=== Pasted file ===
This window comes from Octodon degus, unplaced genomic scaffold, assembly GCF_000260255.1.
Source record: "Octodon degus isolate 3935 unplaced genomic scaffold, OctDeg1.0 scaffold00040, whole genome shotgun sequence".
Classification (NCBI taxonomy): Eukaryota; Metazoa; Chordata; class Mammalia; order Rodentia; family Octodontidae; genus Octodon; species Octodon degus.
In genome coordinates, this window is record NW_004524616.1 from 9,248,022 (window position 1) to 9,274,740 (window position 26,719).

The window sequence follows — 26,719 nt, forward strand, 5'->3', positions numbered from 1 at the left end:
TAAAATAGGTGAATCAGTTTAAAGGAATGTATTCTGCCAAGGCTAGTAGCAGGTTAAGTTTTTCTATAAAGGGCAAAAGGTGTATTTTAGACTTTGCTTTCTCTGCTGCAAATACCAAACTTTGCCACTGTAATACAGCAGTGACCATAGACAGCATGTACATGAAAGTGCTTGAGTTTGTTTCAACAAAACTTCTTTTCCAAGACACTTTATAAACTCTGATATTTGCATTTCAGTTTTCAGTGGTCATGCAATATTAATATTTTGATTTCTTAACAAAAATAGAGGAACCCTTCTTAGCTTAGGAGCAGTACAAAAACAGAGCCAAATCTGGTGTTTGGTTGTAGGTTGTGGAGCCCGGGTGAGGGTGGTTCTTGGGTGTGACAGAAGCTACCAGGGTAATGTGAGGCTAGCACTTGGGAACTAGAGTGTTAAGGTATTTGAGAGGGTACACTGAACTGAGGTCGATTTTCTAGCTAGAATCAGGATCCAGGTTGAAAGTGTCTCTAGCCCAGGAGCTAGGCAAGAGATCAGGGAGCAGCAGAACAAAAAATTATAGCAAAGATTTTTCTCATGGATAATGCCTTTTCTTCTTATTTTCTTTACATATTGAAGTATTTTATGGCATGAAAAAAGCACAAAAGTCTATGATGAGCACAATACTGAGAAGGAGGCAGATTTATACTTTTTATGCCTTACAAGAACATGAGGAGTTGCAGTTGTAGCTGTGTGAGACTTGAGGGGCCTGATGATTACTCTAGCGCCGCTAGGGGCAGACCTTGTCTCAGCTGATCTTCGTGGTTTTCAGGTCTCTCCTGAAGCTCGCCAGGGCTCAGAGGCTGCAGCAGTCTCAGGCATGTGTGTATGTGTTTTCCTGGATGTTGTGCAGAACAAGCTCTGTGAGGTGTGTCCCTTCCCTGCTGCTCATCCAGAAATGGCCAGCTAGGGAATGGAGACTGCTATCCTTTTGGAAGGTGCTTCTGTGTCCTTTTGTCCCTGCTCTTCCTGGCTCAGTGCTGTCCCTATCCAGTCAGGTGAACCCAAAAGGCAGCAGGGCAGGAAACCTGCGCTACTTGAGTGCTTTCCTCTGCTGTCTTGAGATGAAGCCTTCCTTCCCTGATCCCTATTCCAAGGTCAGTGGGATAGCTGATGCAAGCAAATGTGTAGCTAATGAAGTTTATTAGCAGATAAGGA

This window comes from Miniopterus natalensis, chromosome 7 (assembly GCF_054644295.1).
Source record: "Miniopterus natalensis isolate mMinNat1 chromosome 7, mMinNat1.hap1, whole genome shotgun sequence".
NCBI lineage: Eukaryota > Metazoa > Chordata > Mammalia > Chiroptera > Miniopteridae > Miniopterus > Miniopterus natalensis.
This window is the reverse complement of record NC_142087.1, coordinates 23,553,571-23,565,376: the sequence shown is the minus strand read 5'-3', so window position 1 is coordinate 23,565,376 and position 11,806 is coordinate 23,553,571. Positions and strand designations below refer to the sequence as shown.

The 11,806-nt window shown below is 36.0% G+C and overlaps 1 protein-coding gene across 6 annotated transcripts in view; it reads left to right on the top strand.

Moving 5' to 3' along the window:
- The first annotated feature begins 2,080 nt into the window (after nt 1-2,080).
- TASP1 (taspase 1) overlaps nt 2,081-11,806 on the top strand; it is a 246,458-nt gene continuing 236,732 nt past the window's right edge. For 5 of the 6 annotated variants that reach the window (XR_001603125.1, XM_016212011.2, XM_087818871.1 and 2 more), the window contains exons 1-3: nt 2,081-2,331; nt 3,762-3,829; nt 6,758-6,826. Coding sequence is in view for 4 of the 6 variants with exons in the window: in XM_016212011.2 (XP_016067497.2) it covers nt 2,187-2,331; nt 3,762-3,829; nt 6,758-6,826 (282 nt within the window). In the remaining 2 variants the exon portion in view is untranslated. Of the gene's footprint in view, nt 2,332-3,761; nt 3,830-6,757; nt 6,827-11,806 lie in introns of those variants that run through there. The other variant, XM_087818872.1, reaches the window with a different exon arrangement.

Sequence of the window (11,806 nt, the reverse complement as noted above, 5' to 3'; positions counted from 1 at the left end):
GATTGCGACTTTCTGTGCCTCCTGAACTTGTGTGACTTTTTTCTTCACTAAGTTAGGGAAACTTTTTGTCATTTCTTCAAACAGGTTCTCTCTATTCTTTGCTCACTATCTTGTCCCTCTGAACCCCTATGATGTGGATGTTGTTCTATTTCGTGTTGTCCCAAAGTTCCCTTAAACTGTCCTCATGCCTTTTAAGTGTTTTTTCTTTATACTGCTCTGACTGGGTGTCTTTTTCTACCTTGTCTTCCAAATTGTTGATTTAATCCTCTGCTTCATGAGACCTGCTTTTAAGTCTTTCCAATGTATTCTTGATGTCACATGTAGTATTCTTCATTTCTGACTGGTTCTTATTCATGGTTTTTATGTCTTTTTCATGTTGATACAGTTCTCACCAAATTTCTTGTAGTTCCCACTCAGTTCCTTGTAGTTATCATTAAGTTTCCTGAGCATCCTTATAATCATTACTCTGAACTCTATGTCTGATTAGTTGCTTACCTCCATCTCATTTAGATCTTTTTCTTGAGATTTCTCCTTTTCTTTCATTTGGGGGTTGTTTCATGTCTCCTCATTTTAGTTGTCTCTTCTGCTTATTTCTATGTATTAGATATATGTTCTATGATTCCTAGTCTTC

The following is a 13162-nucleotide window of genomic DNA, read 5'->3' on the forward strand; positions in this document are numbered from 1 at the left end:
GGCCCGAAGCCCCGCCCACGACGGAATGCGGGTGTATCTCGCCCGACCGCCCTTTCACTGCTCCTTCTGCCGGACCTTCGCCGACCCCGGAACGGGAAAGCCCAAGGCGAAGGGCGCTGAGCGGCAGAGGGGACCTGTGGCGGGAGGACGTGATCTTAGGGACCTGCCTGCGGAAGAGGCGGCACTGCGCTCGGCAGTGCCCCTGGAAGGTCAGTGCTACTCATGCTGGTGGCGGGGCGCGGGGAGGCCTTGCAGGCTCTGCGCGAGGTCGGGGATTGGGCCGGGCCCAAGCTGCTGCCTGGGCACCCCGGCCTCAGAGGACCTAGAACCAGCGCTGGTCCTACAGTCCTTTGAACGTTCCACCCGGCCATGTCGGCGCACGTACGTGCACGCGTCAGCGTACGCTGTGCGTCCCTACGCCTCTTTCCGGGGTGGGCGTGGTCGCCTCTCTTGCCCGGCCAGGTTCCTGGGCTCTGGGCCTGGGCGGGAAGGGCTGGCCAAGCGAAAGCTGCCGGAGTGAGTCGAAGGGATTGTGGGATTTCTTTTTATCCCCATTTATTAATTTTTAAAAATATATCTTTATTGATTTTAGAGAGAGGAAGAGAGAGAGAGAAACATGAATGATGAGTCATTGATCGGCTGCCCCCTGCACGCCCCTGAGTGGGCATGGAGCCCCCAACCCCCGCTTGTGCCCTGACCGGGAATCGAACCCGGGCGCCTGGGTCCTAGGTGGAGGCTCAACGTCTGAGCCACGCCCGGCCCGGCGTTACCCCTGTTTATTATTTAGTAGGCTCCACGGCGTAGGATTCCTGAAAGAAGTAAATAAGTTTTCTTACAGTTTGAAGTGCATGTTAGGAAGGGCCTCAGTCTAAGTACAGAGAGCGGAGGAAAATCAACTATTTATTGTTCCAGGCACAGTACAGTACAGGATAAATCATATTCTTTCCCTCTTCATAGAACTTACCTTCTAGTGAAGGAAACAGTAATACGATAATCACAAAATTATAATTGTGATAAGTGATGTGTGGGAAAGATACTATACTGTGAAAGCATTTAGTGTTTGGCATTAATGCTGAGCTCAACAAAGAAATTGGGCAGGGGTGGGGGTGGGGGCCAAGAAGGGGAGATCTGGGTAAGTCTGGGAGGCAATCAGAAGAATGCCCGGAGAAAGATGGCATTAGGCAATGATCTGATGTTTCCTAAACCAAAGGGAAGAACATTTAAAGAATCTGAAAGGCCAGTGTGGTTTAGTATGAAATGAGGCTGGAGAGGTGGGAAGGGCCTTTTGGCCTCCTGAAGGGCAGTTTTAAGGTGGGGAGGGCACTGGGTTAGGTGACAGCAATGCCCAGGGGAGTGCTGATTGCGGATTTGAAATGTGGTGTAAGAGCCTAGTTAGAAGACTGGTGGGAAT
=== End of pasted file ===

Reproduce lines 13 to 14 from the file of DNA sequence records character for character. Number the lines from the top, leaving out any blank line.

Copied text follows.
- The first annotated feature begins 2,080 nt into the window (after nt 1-2,080).
- TASP1 (taspase 1) overlaps nt 2,081-11,806 on the top strand; it is a 246,458-nt gene continuing 236,732 nt past the window's right edge. For 5 of the 6 annotated variants that reach the window (XR_001603125.1, XM_016212011.2, XM_087818871.1 and 2 more), the window contains exons 1-3: nt 2,081-2,331; nt 3,762-3,829; nt 6,758-6,826. Coding sequence is in view for 4 of the 6 variants with exons in the window: in XM_016212011.2 (XP_016067497.2) it covers nt 2,187-2,331; nt 3,762-3,829; nt 6,758-6,826 (282 nt within the window). In the remaining 2 variants the exon portion in view is untranslated. Of the gene's footprint in view, nt 2,332-3,761; nt 3,830-6,757; nt 6,827-11,806 lie in introns of those variants that run through there. The other variant, XM_087818872.1, reaches the window with a different exon arrangement.